Flynn: “I have been very lucky..although at times, the privileged white male has contributed to major frustration in the studio and in the live setting.”

PRP: “Can you talk about ways you yourself have experienced setbacks within your career that seemed related to gender bias?”

Flynn: “This is a systemic issue…an awareness of the lack of gender parity is growing, and promoters are working to change their rosters.”

Continues Flynn: “In terms of the commercial industry….that is a beast I cannot speak to. I could say that we’ve been left off the roster of many festivals that I know my band/music would play extremely well to… but it may just be that the promoter wasn’t into us.”

“In general, many are less into female acts according to their rosters.” 

More on Ashleigh Flynn

When I saw her at Sam Bond’s, Flynn delighted the packed house with great storytelling, good humor, and most importantly, an energetic and spotless setlist.

She’s since released two albums: “A Million Stars (2013)” and EP “The Low Arc of the Sun (2016).”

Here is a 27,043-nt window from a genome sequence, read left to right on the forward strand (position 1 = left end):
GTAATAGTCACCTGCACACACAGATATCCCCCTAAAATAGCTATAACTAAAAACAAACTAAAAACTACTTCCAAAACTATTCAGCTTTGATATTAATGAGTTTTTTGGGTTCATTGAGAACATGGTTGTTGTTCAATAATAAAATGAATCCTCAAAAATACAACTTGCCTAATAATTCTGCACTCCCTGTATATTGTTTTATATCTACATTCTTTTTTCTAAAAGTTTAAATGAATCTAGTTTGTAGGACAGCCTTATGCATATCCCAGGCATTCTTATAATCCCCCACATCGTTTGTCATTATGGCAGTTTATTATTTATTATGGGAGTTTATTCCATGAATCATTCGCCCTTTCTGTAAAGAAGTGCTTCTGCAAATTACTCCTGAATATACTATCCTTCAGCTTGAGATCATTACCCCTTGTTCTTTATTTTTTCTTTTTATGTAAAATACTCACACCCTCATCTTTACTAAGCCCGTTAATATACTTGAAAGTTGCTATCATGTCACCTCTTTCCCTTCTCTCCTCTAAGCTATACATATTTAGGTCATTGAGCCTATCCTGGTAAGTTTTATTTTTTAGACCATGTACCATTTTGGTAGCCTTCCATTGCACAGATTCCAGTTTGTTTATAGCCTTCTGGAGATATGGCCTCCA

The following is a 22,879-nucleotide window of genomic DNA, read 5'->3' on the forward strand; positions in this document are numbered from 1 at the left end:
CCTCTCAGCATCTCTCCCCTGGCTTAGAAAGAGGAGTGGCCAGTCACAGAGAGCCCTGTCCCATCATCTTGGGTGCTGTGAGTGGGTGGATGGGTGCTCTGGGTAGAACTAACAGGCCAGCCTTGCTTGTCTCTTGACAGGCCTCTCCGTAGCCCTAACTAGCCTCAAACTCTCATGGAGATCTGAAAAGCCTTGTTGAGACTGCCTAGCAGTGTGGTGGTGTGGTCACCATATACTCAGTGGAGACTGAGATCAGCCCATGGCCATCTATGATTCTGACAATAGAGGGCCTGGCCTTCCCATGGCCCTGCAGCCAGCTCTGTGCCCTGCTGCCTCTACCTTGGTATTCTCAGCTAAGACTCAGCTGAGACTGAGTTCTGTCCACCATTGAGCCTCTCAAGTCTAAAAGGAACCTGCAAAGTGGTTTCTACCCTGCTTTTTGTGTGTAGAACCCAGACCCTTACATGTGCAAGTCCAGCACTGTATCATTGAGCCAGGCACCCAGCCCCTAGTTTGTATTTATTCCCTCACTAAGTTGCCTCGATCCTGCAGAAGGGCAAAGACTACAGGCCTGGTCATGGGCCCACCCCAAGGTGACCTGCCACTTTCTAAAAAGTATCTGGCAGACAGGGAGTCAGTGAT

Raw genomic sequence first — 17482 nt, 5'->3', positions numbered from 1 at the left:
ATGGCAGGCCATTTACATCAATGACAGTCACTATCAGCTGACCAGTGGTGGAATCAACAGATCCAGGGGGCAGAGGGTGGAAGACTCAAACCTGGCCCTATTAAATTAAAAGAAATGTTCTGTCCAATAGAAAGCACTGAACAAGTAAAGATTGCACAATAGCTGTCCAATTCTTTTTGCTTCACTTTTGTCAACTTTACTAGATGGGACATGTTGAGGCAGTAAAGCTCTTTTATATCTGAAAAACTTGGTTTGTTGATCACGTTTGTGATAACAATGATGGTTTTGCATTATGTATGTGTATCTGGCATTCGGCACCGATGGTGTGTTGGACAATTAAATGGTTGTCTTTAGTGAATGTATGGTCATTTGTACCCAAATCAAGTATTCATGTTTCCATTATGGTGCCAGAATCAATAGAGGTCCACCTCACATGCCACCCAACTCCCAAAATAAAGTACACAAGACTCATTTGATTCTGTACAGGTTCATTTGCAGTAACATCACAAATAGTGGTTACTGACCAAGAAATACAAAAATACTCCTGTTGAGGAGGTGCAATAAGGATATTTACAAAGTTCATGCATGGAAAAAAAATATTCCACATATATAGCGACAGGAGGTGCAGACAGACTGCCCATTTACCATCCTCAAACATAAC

And the stellar artist has a new band – Ashleigh Flynn & the Riveters – boasting a new album by the same name.

Recorded in Portland and released last year, Flynn’s newest release was produced by Chris Funk (The Decemberists).

Here’s “This Love” from the new album:

Currently on tour, Flynn has live shows scheduled in Ashland, Santa Cruz, Missoula.

On her independent label “Home Perm Records,” you can find music by Ashleigh Flynn here.

The Ophelias

“The group knows what it wants to accomplish and has explored that here to fabulous effect.”Spill Magazine

Cincinnati’s polished Indie rock-pop quartet The Ophelias released “Almost” to favorable reviews last year.